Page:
It's a big week for voters in many parts of England - but what issues are dominating their thoughts ahead of Thursday's local elections?
As the sunshine tried to break through the cloud at the Ventnor Road allotments, there was more talk of the impact of this year's late frosts than this week's bumper crop of elections.
Politically aware and community-minded, the allotment holders of Swindon were all planning to vote, but it's unlikely they'll be elbowing each other out of the way in their excitement to get to the ballot box.
It's perhaps unsurprising that parts of England don't seem gripped by election fever. This year's campaign has been more muted than most.
While leaflets have started dropping through letterboxes in recent weeks, in the early stages Covid rules meant door-to-door canvassing was limited.
It has started to pick up. Party placards have appeared in windows and can be spotted on the odd stake propped up in a forecourt.
Since being allowed out on the doorsteps, party activists in Swindon insist they have had a good response.
But even in an ordinary year local ballots don't attract the same level of attention as a general election - and this year Covid has added to the challenge.
That doesn't mean there's not a huge amount at stake.
In most places in England these are local elections - crucial in determining who runs services from libraries and leisure centres to social care - but they have national significance too.
It's the first major electoral test since the pandemic - the first for Boris Johnson since his success at the 2019 general election, and the first for Sir Keir Starmer since becoming Labour leader and promising to revive the party's fortunes.
It's a measure of the direction in which Sir Ed Davey is taking the Lib Dems, whether the Green Party can build on recent support and what the future holds for the successor to the Brexit Party, Reform UK.
When the sun rises over Hartlepool in the early hours of Friday morning, it will bring with it one of the early verdicts.
With counting of the ballot boxes across England spread over a few days due to Covid rules, the by-election to choose the town's new MP will be one of the first clear results.
And if in most places campaigning has been limited, in Hartlepool it's been anything but.
Party bigwigs, pollsters and journalists have headed to England's north-east coast to take the temperature of a town whose decision will be key in determining the narrative of these election results.
It's being seen as a crucial test of whether the Conservatives can continue their march into traditional Labour seats now Brexit is no longer top of the agenda, or whether Labour can stem the tide and start to rebuild.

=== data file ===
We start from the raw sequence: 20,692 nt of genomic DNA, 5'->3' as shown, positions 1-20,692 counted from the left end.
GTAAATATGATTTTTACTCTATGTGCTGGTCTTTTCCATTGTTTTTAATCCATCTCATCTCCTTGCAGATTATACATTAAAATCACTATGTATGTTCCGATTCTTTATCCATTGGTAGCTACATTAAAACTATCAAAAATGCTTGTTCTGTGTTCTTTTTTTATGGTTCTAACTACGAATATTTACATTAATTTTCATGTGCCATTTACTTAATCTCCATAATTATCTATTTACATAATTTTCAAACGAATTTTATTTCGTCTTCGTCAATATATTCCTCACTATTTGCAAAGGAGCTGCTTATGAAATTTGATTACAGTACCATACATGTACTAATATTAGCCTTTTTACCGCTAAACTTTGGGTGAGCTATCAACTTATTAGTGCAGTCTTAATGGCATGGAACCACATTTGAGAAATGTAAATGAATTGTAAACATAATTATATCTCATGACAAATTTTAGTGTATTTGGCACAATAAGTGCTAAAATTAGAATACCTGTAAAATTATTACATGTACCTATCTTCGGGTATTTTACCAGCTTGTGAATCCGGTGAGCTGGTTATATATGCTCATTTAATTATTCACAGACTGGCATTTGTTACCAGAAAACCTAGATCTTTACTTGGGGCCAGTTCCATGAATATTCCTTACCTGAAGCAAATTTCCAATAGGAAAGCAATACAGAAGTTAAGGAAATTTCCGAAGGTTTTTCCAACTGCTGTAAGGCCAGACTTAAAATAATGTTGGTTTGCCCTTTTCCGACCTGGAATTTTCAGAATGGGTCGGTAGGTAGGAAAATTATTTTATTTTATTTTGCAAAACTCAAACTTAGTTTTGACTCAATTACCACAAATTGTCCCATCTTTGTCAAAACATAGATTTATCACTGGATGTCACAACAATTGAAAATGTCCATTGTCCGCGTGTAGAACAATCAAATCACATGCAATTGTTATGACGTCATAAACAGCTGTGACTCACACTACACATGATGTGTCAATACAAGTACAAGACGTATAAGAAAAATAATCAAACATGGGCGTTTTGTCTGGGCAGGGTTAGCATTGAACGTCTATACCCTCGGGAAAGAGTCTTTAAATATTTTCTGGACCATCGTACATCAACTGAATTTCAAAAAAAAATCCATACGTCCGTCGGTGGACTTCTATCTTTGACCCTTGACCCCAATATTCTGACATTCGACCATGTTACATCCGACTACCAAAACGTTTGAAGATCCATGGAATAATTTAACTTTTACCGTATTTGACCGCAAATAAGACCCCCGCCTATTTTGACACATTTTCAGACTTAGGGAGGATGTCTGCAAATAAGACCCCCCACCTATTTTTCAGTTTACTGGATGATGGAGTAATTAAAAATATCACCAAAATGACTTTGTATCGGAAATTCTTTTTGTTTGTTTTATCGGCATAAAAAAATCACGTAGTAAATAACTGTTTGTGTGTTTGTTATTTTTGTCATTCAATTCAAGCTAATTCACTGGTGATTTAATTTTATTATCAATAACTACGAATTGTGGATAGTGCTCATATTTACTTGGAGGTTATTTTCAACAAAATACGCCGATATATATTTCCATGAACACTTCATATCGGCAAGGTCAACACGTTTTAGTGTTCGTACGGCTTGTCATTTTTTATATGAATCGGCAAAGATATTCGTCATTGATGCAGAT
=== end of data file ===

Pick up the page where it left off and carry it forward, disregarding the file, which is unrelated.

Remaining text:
All the attention hasn't escaped a group of local swimmers who've been braving the freezing waters of the north sea every day during lockdown for the sake of their wellbeing.
For them, though, the significance of this election isn't the impact it might make in Westminster, but the difference it might make in Hartlepool; whether any of the parties will come good on promises to deliver jobs, investment and opportunity.
The pandemic has brought home to them a sense of place. The confinement of lockdown has heightened awareness of what's on the doorstep.
Among voters in the West Midlands, there is talk of the need to revitalise high streets; in Lincolnshire the desire for parks and recreational facilities for families, and in Derbyshire problems with traffic, planning and development - issues that are pertinent to local elections that may well influence people's choices.
But there are few who will entirely discount the national picture.
In Whaley Bridge, Derbyshire, famed for the in 2019, some voters say they would put local issues to the fore, but for others the parties' national policy platforms and, crucially, the level of trust in them are what counts.
This week's results will be seen as measure of whether Labour's claims of "Tory sleaze" have had an impact on voters, or whether the Conservatives are right to argue it's not what people care about.
They will be seen as a public verdict on the way the parties have responded to the pandemic.
They will be seen as further evidence of whether old party loyalties still hold, or whether the lines have been permanently blurred.
But they will also be a judgement on how mayors, councils and police and crime commissioners have performed and who people want to run the services they rely on.
These are local elections with national significance, and while the campaign might have been quieter in these Covid times, it doesn't mean the results won't reverberate.